Help Latin Amer­ica weather the win­ter

China Daily (Canada) - - LIFE -

Weak in­ter­na­tional de­mand and low com­mod­ity prices have re­vealed the vul­ner­a­bil­ity of Latin Amer­ica’s econ­omy. The re­gion’s an­nual growth rate is ex­pected to be only 0.3 per­cent this year, the low­est among all eco­nomic blocs.

The Eco­nomic Com­mis­sion for Latin Amer­ica and the Caribbean and other in­ter­na­tional in­sti­tu­tions have called for an ur­gent change in the re­gion’s de­vel­op­ment model away from de­pen­dence on the ex­port of nat­u­ral re­sources. But some ob­servers say China’s eco­nomic slow­down is to blame for Latin Amer­ica’s eco­nomic woes.

Is it true? Has China stopped buy­ing from Latin Amer­ica?

The fact is, China, with its growth rate of about 7 per­cent, is still the big­gest con­trib­u­tor to global growth and has shown no sign of de­clin­ing de­mand for com­modi­ties. Ac­cord­ing to the Chi­nese cus­toms, from Jan­uary to Au­gust this year, China’s im­port of grains, cop­per and its re­lated prod­ucts, crude oil, and soy­bean in­creased by 24 per­cent, 12 per­cent, 10 per­cent and 24 per­cent.

De­spite the fall in prices, which ex­plains the 2.4 per­cent drop in the to­tal im­port value, China’s to­tal im­port of com­modi­ties is still grow­ing in terms of quan­tity. The de­cline in China-Latin Amer­ica trade is mainly due to low prices in the world mar­ket and the de­pre­ci­a­tion of some Latin Amer­i­can coun­tries’ cur­ren­cies against the US dol­lar. In fact, dur­ing the first nine months of this year, ex­ports from Ecuador, Ar­gentina and Uruguay to China grew by 15 per­cent, 5.3 per­cent and 15 per­cent.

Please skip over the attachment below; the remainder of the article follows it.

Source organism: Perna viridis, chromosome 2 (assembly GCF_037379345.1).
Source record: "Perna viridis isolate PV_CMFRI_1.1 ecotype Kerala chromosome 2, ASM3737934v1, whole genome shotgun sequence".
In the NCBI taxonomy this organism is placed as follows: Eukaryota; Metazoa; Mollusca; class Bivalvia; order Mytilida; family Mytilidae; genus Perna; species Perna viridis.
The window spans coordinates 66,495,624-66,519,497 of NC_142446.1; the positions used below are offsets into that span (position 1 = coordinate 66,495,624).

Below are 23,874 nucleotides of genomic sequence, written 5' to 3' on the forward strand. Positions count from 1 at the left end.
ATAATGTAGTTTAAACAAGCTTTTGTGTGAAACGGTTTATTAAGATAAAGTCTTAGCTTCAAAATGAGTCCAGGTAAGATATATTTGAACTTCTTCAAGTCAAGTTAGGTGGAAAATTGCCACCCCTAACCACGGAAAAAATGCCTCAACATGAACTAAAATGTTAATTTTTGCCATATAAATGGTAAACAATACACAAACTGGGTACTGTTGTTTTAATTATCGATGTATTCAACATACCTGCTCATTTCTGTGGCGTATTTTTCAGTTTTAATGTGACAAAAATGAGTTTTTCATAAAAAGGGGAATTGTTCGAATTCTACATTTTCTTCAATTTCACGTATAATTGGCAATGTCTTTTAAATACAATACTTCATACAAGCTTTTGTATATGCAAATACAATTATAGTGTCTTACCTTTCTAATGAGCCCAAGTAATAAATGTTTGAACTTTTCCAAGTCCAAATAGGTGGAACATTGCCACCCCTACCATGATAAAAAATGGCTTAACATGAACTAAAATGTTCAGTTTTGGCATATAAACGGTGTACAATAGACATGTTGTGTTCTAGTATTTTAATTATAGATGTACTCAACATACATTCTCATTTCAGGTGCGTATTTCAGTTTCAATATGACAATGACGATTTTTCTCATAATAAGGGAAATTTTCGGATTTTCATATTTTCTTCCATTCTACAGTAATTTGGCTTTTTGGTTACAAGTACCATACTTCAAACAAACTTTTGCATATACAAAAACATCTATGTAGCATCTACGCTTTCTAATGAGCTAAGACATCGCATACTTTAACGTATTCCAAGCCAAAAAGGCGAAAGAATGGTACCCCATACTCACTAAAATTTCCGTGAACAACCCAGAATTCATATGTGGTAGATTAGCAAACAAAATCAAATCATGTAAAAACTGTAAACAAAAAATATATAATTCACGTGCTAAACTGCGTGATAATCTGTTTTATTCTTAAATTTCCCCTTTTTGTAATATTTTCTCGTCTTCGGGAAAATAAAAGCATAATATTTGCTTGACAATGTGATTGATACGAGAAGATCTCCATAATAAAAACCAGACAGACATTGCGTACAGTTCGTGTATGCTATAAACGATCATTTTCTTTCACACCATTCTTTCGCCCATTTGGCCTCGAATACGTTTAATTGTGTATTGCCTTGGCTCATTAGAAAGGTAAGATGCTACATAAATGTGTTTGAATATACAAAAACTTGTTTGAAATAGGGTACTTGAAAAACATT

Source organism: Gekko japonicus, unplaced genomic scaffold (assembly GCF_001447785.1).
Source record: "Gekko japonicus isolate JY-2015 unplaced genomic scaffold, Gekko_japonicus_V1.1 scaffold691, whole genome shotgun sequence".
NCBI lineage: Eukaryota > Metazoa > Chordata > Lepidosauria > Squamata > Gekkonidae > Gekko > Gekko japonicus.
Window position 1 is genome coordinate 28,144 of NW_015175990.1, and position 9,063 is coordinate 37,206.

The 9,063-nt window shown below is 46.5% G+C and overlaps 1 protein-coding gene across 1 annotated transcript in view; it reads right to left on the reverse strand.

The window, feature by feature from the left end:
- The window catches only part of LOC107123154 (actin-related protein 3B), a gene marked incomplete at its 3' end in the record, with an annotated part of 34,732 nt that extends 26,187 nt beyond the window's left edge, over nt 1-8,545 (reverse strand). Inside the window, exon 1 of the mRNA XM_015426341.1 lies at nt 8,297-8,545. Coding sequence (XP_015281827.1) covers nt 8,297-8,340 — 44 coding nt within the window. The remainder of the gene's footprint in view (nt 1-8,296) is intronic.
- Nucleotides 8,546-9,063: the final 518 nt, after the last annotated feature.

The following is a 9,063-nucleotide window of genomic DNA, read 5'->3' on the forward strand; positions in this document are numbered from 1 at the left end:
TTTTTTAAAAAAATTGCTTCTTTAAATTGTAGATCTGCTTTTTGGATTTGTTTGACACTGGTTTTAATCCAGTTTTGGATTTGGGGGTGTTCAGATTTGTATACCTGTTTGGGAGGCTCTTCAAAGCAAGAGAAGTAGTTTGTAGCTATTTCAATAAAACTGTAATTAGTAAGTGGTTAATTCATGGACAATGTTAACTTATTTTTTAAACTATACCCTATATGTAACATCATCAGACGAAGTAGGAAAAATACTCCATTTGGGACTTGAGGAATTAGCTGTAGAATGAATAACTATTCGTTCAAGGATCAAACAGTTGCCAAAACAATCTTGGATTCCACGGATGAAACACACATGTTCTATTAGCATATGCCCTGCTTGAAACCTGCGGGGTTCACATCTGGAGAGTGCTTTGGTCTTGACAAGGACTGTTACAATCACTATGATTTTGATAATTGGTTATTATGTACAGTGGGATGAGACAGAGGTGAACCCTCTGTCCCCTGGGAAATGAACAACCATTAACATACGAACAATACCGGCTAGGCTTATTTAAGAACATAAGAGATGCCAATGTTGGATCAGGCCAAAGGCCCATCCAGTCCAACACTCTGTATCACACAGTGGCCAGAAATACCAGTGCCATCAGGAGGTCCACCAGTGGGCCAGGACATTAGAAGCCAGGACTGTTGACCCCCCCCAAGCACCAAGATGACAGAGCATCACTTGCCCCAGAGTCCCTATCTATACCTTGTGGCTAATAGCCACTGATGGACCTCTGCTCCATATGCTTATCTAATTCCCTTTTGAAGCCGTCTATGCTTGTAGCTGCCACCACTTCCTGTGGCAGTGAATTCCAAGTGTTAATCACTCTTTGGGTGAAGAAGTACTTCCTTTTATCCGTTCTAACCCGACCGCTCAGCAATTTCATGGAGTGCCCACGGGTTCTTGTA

China em­pha­sizes a medium-to-high rate of eco­nomic growth, fur­ther open­ing up the econ­omy and expediting ur­ban­iza­tion. In the long run, the Chi­nese econ­omy can still main­tain a medium-to­high growth rate and its de­mand for com­modi­ties will re­main stable, al­beit with a ten­dency to grow. But why have com­mod­ity prices de­clined? Most in­ter­na­tional in­sti­tu­tions be­lieve that the over­lap­ping of weak­en­ing global de­mand and ex­cess pro­duc­tion are to blame for the de­cline. Take iron ore for ex­am­ple. Global buy­ers, ex­cept China, are re­duc­ing or­ders which in turn have low­ered de­mand and prices in the in­ter­na­tional mar­ket. But ma­jor pro­duc­ers con­tinue to in­crease their out­puts in or­der to squeeze out small and medium-sized pro­duc­ers from the mar­ket.

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